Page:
Men are charged with having guns, selling drugs while on bond for shootings and murder, records show

Cook County Board President Toni Preckwinkle and the county’s chief judge, Timothy Evans, have repeatedly smacked down criticism that the courts are releasing people accused of violent crimes back onto the streets or sending them home on electronic monitoring. Much of that criticism has come from Chicago Police Supt. David Brown.

Preckwinkle and Evans insist that the individuals who are released don’t contribute to increasing crime.

Recently, several people have been charged with new felonies while awaiting trial for allegedly murdering or shooting people, sometimes while on electronic monitoring. Here are some examples:

In and out and in and out and Indianapolis and in again

Kenneth Teague is not charged with murder or attempted murder, but he is charged with shooting someone.

Last November 17, prosecutors accused Kenneth Teague of shooting into an occupied vehicle in the suburbs and striking one victim. A bond court judge ordered him to pay a $50,000 deposit to get out of jail. One month later, Judge Ramon Ocasio changed that to $15,000 with electronic monitoring, court records show. Teague walked out of jail the next day.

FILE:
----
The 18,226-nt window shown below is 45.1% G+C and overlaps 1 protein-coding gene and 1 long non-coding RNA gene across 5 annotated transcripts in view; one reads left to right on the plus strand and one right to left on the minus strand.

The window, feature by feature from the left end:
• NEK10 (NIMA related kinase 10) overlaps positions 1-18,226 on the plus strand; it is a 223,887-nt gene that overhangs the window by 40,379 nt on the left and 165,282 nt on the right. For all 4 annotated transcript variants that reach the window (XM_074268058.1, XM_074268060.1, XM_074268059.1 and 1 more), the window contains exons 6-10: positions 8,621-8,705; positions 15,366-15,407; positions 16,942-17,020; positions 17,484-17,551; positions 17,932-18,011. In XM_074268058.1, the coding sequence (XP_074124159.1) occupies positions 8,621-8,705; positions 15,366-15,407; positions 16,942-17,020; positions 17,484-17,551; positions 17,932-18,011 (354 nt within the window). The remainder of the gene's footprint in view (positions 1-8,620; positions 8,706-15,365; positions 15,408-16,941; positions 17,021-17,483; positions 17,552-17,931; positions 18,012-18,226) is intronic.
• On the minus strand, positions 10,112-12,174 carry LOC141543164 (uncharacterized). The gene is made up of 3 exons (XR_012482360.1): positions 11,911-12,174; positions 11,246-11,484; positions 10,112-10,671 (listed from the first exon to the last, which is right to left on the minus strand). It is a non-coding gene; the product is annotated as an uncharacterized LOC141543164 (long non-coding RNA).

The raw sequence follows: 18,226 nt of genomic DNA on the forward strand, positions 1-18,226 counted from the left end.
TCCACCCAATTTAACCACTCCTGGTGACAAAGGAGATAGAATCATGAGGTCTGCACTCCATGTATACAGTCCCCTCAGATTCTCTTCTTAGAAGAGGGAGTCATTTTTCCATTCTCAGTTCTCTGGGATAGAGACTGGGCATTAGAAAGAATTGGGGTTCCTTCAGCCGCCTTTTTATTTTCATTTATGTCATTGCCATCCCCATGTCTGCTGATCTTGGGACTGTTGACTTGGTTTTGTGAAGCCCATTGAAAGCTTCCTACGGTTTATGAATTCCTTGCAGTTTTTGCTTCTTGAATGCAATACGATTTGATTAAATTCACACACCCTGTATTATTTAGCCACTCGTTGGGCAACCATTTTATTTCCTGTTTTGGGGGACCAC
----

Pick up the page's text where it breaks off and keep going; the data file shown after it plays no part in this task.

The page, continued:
Police executed a search warrant at Teague’s home on February 26 and allegedly found 206 oxycodone pills in the living room, narcotics packaging, scales, cash, and ammunition magazines. Prosecutors only charged him with the narcotics, though. His private defense attorney argued that two other people in the house might be responsible for the alleged contraband.

Judge David Navarro ordered Teague held without bail for violating bond in the shooting case and ordered him to pay $500 to get out of jail on the new charges. Two days later, Judge Ocasio reduced the no-bail hold to $1,500 cash, and Teague went back home on electronic monitoring the same day, court records show.

Ocasio also allowed Teague to travel to Indianapolis while on electronic monitoring to perform at a rap show in June with a man who was fighting his own gun and drug charges, according to court records and online accounts.